Glycemic Index (GI) and Glycemic Response
Not all calories are equal—foods like white bread and white potatoes affect you very differently from foods like nuts, beans, or brown rice, even when the calories are roughly the same. A big difference is how our blood sugar rises and falls after eating the food.
The way our blood sugar rises and falls is our glycemic response. How much a particular food drives blood sugar is called its glycemic index (GI). The glycemic index was designed to help guide our choices in foods and beverages to prevent multiple blood sugar spikes during the day. Healthcare professionals advise that such repeated blood sugar spikes promote insulin resistance, marked by high A1c levels, and sometimes advise people to avoid high GI foods.
Foods with a high GI elicit a rapid blood sugar response, causing your blood sugar to become very high very quickly. This leads to a large insulin response—your body’s way of handling the excess sugar. Foods with a low GI instead raise your blood sugar in a sustained, moderate way. A glycemic index of 55 or under is considered low; 56-69 is moderate; and 70 or above is high.
The glycemic index of food is measured by comparing the blood glucose-time curve (the glycemic response) of foods and beverages in a healthy volunteer to a standard Oral Glucose Tolerance Test (OGTT) of healthy volunteers. Here is a standard OGTT of a healthy individual.
Many people believe that carbohydrates are the root of the problem, but that idea is far too simplistic. Glycemic index varies widely among different types of carbohydrate-rich foods. White bread, for example, has a high GI, while corn tortillas have a low GI. Some grains, such as barley, have a very low GI. Glycemic indices for several common foods have been measured; a list can be found here.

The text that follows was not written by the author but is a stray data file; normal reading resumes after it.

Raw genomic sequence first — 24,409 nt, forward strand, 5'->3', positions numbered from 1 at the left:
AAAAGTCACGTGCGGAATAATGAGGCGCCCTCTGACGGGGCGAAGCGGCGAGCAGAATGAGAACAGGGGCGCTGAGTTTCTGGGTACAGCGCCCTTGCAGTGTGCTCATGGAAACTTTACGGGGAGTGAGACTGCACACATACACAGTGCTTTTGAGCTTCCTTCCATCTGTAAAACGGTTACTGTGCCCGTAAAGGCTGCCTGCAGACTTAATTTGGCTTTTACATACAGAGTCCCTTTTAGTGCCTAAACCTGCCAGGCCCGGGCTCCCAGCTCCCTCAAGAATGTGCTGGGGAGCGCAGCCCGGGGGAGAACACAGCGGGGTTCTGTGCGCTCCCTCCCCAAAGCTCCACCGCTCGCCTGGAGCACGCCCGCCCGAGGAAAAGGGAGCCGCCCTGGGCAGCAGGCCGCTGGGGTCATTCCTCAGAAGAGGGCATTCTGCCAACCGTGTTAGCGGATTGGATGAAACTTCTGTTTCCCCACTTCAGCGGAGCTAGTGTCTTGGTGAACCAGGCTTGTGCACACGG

The glycemic index is useful, but the glycemic response in reality is much more complex. For example, the glycemic response experienced from eating a particular meal can differ from person to person. That’s because it depends not just on the meal in question, but on what you have been eating for the days and weeks prior to that meal. Why? Because those foods affect the population of microbes that lives inside you–your microbiome. And a healthy and well-balanced gut microbiome can help improve glycemic response.
Good microbes help to even out blood sugar and decrease high sugar spikes. If you have been nourishing your microbiome with prebiotic nutrients for the days prior to a meal, the glycemic response can be lower.
We can steer our microbiome towards the healthiest mix of bacteria by nurturing the ones that do the most for our health. Some food nutrients that our bodies don’t absorb—such as prebiotic fiber—are broken down to metabolites by our gut microbes. Some microbes produce short-chain fatty acids (SCFAs), which can help manage the glycemic response from subsequent meals. Importantly, as you nourish the microbiome over time, the microorganisms will continue to make more SCFAs. In addition, soluble fiber such as beta-glucan increases viscosity and thus impedes absorption.
Drinking a fiber drink with a high GI food lowers the overall glycemic index, helping you to maintain a steady blood sugar level. When you drink BiomeBliss along with a high GI food, you are adding fiber into the meal and thereby lowering the glycemic index of the meal. As demonstrated in clinical studies, after four weeks of daily consumption, BiomeBliss significantly lowered the glycemic response to a glucose challenge, and therefore will likely lower the glycemic response to other foods or beverages.
There are many ways to tune up the performance of your microbiome, but few as powerful, natural, and tasty as BiomeBliss—try a glass today and see how easy it is to maintain healthy blood sugar levels, deliciously!
Published: June 25, 2018